A prognostic model can be used to determine the efficacy of radiotherapy in combination with chemotherapy in treating metastatic non-small cell lung cancer (NSCLC), according to a study published in Frontiers in Oncology.
In this study, researchers retrospectively reviewed 243 patients with metastatic NSCLC in two prospective studies. They then developed a prognostic model based on the results of a Cox regression analysis.
According to the results, the following factors independently predicted poor overall survival (OS): male sex; Karnofsky Performance Status score <80; <4 chemotherapy cycles; hemoglobin level ?120 g/L; neutrophil count >5.8×109/L; and platelet count >220×109/L. Patients were further divided into one of three risk groups: those having two or fewer risk factors were scored as the low-risk group, those having three risk factors were scored as the moderate-risk group, and those having four or more risk factors were scored as the high-risk group.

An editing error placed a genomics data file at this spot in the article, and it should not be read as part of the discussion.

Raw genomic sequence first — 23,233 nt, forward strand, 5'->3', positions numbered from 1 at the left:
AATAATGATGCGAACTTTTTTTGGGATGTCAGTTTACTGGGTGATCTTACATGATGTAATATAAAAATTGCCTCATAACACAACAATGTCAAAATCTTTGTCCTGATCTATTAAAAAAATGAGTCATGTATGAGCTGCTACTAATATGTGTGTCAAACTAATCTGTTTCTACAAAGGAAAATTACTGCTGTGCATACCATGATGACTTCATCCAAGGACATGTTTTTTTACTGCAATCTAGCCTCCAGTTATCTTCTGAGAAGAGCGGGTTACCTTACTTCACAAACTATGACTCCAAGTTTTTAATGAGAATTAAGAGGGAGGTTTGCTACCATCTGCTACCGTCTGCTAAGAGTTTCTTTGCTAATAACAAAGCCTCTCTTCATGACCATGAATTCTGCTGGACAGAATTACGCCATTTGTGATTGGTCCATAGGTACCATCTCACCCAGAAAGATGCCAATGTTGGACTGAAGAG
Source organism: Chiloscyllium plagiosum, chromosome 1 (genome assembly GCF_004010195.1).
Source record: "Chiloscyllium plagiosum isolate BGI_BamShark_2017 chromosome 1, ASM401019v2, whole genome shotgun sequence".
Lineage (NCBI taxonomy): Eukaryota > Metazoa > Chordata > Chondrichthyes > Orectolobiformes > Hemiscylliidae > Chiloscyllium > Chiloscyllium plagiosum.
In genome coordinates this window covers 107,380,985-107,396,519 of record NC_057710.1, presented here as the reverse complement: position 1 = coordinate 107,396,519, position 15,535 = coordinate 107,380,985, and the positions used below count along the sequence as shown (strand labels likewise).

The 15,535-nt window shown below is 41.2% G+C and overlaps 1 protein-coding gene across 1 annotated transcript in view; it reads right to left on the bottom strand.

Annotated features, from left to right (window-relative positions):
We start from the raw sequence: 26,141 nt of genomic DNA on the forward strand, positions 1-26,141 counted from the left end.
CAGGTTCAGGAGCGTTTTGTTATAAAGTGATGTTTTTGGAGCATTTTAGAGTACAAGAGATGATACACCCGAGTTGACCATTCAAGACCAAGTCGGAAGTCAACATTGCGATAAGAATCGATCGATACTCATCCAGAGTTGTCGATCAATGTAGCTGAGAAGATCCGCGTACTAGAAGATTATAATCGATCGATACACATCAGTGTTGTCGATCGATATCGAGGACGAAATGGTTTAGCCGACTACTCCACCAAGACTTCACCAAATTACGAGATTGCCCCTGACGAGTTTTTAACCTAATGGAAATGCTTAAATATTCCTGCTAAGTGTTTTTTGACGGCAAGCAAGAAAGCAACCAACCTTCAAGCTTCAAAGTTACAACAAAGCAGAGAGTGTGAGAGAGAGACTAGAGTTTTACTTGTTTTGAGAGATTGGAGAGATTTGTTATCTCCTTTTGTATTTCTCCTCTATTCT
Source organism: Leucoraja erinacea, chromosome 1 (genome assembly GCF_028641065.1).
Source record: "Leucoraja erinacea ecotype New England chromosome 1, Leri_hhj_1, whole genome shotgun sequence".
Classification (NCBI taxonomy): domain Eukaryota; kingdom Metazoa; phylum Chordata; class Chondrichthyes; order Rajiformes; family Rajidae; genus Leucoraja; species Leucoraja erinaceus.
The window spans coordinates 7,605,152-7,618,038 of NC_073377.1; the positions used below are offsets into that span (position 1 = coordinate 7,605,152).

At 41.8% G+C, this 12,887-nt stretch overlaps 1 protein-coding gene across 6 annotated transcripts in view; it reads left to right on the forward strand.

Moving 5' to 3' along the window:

The results showed that in the low-risk group, the one-year OS was 67.7%, two-year OS was 32.1%, and three-year OS was 19.3%; in the moderate-risk group, one-year OS was 59.6%, two-year OS was 18.0%, and three-year OS was 7.9%. The OS rates for the high-risk group were 26.2%, 7.9%, and 0%, respectively.
“[Patients with] metastatic NSCLC treated with chemotherapy in combination with thoracic radiation may be classified as low-risk, moderate-risk, or high-risk group using six independent prognostic factors. This prognostic model may help design the study and develop the plans of individualized treatment,” the researchers concluded.